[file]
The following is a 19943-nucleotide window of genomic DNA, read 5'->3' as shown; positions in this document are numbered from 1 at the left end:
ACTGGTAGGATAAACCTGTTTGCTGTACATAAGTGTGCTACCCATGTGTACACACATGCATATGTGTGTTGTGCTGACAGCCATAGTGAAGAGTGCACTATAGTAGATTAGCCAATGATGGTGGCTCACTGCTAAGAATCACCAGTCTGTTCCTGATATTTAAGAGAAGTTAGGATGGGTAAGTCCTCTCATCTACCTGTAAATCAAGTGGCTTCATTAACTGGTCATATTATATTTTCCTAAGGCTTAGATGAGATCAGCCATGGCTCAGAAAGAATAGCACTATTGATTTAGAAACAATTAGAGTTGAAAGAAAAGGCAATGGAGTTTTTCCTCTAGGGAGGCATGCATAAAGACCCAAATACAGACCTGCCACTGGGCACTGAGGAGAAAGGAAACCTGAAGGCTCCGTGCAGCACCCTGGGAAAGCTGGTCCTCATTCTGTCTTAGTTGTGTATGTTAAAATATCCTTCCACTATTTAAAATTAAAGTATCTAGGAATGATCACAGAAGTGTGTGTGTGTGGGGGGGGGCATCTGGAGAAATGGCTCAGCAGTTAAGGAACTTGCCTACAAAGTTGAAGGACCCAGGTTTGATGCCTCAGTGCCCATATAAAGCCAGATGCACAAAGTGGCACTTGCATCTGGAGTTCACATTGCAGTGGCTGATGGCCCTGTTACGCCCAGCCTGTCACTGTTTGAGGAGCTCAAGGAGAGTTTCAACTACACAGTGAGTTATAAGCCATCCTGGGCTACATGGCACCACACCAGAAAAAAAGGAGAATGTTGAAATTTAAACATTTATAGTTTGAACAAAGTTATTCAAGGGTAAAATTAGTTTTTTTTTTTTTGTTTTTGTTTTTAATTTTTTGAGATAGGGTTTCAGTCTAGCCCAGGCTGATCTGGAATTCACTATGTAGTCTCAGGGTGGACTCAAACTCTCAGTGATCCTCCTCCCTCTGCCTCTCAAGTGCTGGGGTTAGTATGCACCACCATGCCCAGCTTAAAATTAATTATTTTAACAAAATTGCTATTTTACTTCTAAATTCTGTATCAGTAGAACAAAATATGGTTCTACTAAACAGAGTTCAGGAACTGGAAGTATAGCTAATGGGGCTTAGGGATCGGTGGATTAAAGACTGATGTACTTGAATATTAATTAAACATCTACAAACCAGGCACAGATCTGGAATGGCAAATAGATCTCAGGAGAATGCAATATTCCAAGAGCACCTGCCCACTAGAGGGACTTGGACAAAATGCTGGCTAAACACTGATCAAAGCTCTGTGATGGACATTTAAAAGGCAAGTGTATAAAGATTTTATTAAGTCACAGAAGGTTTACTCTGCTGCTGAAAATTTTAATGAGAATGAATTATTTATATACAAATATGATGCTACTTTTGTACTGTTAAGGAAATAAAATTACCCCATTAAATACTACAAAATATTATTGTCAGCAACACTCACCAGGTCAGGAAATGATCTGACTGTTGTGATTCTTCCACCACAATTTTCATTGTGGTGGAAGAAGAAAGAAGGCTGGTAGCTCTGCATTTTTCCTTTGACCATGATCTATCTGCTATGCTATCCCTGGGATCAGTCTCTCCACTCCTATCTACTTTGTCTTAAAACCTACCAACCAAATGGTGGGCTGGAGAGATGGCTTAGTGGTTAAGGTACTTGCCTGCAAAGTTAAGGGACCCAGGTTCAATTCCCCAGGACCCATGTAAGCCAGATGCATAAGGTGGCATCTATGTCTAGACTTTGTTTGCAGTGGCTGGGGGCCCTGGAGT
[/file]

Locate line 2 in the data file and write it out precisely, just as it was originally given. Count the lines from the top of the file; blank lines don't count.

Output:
ACTGGTAGGATAAACCTGTTTGCTGTACATAAGTGTGCTACCCATGTGTACACACATGCATATGTGTGTTGTGCTGACAGCCATAGTGAAGAGTGCACTATAGTAGATTAGCCAATGATGGTGGCTCACTGCTAAGAATCACCAGTCTGTTCCTGATATTTAAGAGAAGTTAGGATGGGTAAGTCCTCTCATCTACCTGTAAATCAAGTGGCTTCATTAACTGGTCATATTATATTTTCCTAAGGCTTAGATGAGATCAGCCATGGCTCAGAAAGAATAGCACTATTGATTTAGAAACAATTAGAGTTGAAAGAAAAGGCAATGGAGTTTTTCCTCTAGGGAGGCATGCATAAAGACCCAAATACAGACCTGCCACTGGGCACTGAGGAGAAAGGAAACCTGAAGGCTCCGTGCAGCACCCTGGGAAAGCTGGTCCTCATTCTGTCTTAGTTGTGTATGTTAAAATATCCTTCCACTATTTAAAATTAAAGTATCTAGGAATGATCACAGAAGTGTGTGTGTGTGGGGGGGGGCATCTGGAGAAATGGCTCAGCAGTTAAGGAACTTGCCTACAAAGTTGAAGGACCCAGGTTTGATGCCTCAGTGCCCATATAAAGCCAGATGCACAAAGTGGCACTTGCATCTGGAGTTCACATTGCAGTGGCTGATGGCCCTGTTACGCCCAGCCTGTCACTGTTTGAGGAGCTCAAGGAGAGTTTCAACTACACAGTGAGTTATAAGCCATCCTGGGCTACATGGCACCACACCAGAAAAAAAGGAGAATGTTGAAATTTAAACATTTATAGTTTGAACAAAGTTATTCAAGGGTAAAATTAGTTTTTTTTTTTTTGTTTTTGTTTTTAATTTTTTGAGATAGGGTTTCAGTCTAGCCCAGGCTGATCTGGAATTCACTATGTAGTCTCAGGGTGGACTCAAACTCTCAGTGATCCTCCTCCCTCTGCCTCTCAAGTGCTGGGGTTAGTATGCACCACCATGCCCAGCTTAAAATTAATTATTTTAACAAAATTGCTATTTTACTTCTAAATTCTGTATCAGTAGAACAAAATATGGTTCTACTAAACAGAGTTCAGGAACTGGAAGTATAGCTAATGGGGCTTAGGGATCGGTGGATTAAAGACTGATGTACTTGAATATTAATTAAACATCTACAAACCAGGCACAGATCTGGAATGGCAAATAGATCTCAGGAGAATGCAATATTCCAAGAGCACCTGCCCACTAGAGGGACTTGGACAAAATGCTGGCTAAACACTGATCAAAGCTCTGTGATGGACATTTAAAAGGCAAGTGTATAAAGATTTTATTAAGTCACAGAAGGTTTACTCTGCTGCTGAAAATTTTAATGAGAATGAATTATTTATATACAAATATGATGCTACTTTTGTACTGTTAAGGAAATAAAATTACCCCATTAAATACTACAAAATATTATTGTCAGCAACACTCACCAGGTCAGGAAATGATCTGACTGTTGTGATTCTTCCACCACAATTTTCATTGTGGTGGAAGAAGAAAGAAGGCTGGTAGCTCTGCATTTTTCCTTTGACCATGATCTATCTGCTATGCTATCCCTGGGATCAGTCTCTCCACTCCTATCTACTTTGTCTTAAAACCTACCAACCAAATGGTGGGCTGGAGAGATGGCTTAGTGGTTAAGGTACTTGCCTGCAAAGTTAAGGGACCCAGGTTCAATTCCCCAGGACCCATGTAAGCCAGATGCATAAGGTGGCATCTATGTCTAGACTTTGTTTGCAGTGGCTGGGGGCCCTGGAGT